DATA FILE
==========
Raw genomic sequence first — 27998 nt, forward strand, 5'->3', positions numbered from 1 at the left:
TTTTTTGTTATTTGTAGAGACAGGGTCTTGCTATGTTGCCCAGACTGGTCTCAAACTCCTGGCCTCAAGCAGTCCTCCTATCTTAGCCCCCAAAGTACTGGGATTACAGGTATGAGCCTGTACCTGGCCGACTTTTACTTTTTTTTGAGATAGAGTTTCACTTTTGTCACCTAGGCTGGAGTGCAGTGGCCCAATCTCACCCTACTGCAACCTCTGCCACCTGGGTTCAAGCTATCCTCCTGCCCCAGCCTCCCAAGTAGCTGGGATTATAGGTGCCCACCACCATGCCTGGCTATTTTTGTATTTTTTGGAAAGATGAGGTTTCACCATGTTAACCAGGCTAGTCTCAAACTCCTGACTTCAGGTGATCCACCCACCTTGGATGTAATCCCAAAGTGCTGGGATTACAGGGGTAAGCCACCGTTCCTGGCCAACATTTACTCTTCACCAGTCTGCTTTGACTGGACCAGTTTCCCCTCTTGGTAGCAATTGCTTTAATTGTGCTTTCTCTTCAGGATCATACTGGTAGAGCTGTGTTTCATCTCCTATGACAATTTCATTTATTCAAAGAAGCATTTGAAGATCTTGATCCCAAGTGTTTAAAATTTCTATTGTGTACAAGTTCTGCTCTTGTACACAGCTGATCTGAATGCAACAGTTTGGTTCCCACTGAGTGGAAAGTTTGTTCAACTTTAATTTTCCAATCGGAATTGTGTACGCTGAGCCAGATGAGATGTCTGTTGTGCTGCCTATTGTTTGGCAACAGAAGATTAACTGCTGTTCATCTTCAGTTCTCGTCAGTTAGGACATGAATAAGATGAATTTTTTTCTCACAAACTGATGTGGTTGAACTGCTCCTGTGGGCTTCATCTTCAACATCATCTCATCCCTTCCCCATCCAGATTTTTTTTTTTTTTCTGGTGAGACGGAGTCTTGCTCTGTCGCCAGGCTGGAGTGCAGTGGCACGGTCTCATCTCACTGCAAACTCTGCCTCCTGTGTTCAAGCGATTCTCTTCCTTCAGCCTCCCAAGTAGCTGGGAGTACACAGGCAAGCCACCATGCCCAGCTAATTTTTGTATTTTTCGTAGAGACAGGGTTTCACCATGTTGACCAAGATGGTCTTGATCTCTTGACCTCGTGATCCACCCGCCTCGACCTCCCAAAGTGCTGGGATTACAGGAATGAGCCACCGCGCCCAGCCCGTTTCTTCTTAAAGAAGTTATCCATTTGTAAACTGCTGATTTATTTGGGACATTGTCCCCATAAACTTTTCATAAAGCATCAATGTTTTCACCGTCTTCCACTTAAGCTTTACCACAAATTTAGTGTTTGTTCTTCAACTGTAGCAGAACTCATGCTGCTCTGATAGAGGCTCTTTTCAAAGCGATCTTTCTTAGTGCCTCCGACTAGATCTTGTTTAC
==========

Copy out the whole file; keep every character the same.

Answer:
Raw genomic sequence first — 27998 nt, forward strand, 5'->3', positions numbered from 1 at the left:
TTTTTTGTTATTTGTAGAGACAGGGTCTTGCTATGTTGCCCAGACTGGTCTCAAACTCCTGGCCTCAAGCAGTCCTCCTATCTTAGCCCCCAAAGTACTGGGATTACAGGTATGAGCCTGTACCTGGCCGACTTTTACTTTTTTTTGAGATAGAGTTTCACTTTTGTCACCTAGGCTGGAGTGCAGTGGCCCAATCTCACCCTACTGCAACCTCTGCCACCTGGGTTCAAGCTATCCTCCTGCCCCAGCCTCCCAAGTAGCTGGGATTATAGGTGCCCACCACCATGCCTGGCTATTTTTGTATTTTTTGGAAAGATGAGGTTTCACCATGTTAACCAGGCTAGTCTCAAACTCCTGACTTCAGGTGATCCACCCACCTTGGATGTAATCCCAAAGTGCTGGGATTACAGGGGTAAGCCACCGTTCCTGGCCAACATTTACTCTTCACCAGTCTGCTTTGACTGGACCAGTTTCCCCTCTTGGTAGCAATTGCTTTAATTGTGCTTTCTCTTCAGGATCATACTGGTAGAGCTGTGTTTCATCTCCTATGACAATTTCATTTATTCAAAGAAGCATTTGAAGATCTTGATCCCAAGTGTTTAAAATTTCTATTGTGTACAAGTTCTGCTCTTGTACACAGCTGATCTGAATGCAACAGTTTGGTTCCCACTGAGTGGAAAGTTTGTTCAACTTTAATTTTCCAATCGGAATTGTGTACGCTGAGCCAGATGAGATGTCTGTTGTGCTGCCTATTGTTTGGCAACAGAAGATTAACTGCTGTTCATCTTCAGTTCTCGTCAGTTAGGACATGAATAAGATGAATTTTTTTCTCACAAACTGATGTGGTTGAACTGCTCCTGTGGGCTTCATCTTCAACATCATCTCATCCCTTCCCCATCCAGATTTTTTTTTTTTTTCTGGTGAGACGGAGTCTTGCTCTGTCGCCAGGCTGGAGTGCAGTGGCACGGTCTCATCTCACTGCAAACTCTGCCTCCTGTGTTCAAGCGATTCTCTTCCTTCAGCCTCCCAAGTAGCTGGGAGTACACAGGCAAGCCACCATGCCCAGCTAATTTTTGTATTTTTCGTAGAGACAGGGTTTCACCATGTTGACCAAGATGGTCTTGATCTCTTGACCTCGTGATCCACCCGCCTCGACCTCCCAAAGTGCTGGGATTACAGGAATGAGCCACCGCGCCCAGCCCGTTTCTTCTTAAAGAAGTTATCCATTTGTAAACTGCTGATTTATTTGGGACATTGTCCCCATAAACTTTTCATAAAGCATCAATGTTTTCACCGTCTTCCACTTAAGCTTTACCACAAATTTAGTGTTTGTTCTTCAACTGTAGCAGAACTCATGCTGCTCTGATAGAGGCTCTTTTCAAAGCGATCTTTCTTAGTGCCTCCGACTAGATCTTGTTTAC